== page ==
Acute otitis mediaBMJ 1999; 319 doi: https://doi.org/10.1136/bmj.319.7213.833 (Published 25 September 1999) Cite this as: BMJ 1999;319:833
- Paddy O'Neill, general practitioner (firstname.lastname@example.org)
- Norton Medical Centre, Stockton on Tees TS20 1AN
This review of the effects of treatment for otitis media and of the effects of preventive interventions is one of over 60 chapters included in the first issue of Clinical Evidence, which is published by the BMJ Publishing Group. Future issues of Clinical Evidence will cover myringotomy; a separate chapter in issue 1 contains information on otitis media with effusion.
We found limited evidence from one RCT that non-steroidal anti-inflammatory drugs are more effective than placebo in relieving pain in children with acute otitis media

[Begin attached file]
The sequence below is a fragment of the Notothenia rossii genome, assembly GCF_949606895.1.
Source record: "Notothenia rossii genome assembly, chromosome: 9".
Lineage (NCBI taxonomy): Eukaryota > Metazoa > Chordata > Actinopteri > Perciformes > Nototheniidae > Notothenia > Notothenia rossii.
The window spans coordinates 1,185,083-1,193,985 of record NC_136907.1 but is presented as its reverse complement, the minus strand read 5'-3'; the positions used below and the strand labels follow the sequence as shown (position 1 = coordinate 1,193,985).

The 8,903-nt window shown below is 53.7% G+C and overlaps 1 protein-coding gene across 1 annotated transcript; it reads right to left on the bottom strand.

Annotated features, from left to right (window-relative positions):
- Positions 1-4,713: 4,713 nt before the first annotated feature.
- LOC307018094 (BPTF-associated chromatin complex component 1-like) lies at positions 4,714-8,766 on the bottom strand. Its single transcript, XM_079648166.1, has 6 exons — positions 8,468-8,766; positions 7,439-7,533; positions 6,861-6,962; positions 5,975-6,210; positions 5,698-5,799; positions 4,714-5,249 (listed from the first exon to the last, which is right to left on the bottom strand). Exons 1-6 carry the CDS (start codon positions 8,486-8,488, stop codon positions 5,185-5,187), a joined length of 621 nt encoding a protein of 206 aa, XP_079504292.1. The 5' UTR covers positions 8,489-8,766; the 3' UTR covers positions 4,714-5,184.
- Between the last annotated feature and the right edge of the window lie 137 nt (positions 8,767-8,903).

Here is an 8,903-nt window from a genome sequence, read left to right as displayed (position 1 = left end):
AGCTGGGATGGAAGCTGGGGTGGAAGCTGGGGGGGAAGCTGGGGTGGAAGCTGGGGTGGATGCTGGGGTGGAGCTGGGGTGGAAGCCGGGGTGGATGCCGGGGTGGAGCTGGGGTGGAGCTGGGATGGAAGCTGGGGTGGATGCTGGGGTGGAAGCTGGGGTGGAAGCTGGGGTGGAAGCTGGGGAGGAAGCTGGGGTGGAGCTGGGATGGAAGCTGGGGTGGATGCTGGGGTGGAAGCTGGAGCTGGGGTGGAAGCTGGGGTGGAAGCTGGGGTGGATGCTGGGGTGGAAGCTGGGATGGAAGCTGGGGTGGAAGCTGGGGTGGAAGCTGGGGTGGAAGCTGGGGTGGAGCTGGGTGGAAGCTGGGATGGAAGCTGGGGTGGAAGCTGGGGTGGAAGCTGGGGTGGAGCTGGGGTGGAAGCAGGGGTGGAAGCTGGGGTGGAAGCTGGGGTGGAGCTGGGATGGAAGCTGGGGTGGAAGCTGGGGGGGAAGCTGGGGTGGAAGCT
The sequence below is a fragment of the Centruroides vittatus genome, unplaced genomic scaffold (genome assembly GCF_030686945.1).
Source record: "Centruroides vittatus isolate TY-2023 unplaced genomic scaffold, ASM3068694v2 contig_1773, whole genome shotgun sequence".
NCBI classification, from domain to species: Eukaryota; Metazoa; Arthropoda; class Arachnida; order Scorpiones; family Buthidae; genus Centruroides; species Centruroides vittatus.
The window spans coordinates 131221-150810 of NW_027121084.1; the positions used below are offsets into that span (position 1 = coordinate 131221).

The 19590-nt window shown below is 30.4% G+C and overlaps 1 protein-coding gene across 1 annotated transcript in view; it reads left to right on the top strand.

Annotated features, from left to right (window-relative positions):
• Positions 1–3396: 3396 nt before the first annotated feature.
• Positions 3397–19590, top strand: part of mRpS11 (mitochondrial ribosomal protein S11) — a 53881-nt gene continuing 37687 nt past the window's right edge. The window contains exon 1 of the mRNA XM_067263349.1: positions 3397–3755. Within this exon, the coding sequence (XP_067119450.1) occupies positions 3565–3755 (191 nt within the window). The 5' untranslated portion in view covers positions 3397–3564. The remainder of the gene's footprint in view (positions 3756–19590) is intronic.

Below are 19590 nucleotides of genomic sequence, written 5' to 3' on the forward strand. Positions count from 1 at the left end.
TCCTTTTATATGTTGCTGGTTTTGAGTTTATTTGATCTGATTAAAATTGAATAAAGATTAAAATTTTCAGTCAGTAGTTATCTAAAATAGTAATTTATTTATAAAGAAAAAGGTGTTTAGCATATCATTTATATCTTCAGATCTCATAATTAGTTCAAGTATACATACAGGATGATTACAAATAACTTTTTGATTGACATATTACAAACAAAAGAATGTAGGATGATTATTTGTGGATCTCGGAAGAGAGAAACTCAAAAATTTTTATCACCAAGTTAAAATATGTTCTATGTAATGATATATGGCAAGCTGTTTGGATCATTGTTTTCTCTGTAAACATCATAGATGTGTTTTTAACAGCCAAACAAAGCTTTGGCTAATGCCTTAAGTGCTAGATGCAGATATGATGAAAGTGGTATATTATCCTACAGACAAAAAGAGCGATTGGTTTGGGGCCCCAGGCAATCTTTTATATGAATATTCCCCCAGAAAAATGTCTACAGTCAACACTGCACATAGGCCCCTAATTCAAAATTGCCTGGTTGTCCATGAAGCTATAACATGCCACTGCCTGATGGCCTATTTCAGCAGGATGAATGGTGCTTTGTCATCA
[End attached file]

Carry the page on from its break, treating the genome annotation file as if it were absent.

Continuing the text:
Evidence on the effectiveness of antibiotics is conflicting; we found no clear evidence favouring a particular antibiotic for acute otitis media
One systematic review of RCTs has found greater immediate benefit but no difference in long term outcome with short (≥5 days) rather than longer courses of antibiotics
One systematic review of RCTs has found that long term antibiotic prophylaxis has a modest effect in preventing recurrences of acute otitis media, but the questions of which antibiotic to use, for how long, and how many episodes of acute otitis media justify treatment have not yet been adequately evaluated
Definition: Otitis media is inflammation in the middle ear. Subcategories include acute otitis media, otitis media with effusion (also known as “glue ear”), recurrent acute otitis media, and chronic suppurative otitis media. Acute otitis media presents with systemic and local signs and has a rapid onset. The persistence of an effusion beyond three months without signs of infection defines otitis media with effusion, whereas chronic suppurative otitis media is characterised by continuing inflammation in the middle ear giving rise to otorrhoea and a perforated tympanic membrane.
Incidence/prevalence: Acute otitis media is a common condition with a high morbidity and low mortality. In the United Kingdom about 30% of children aged under 3 years visit their general …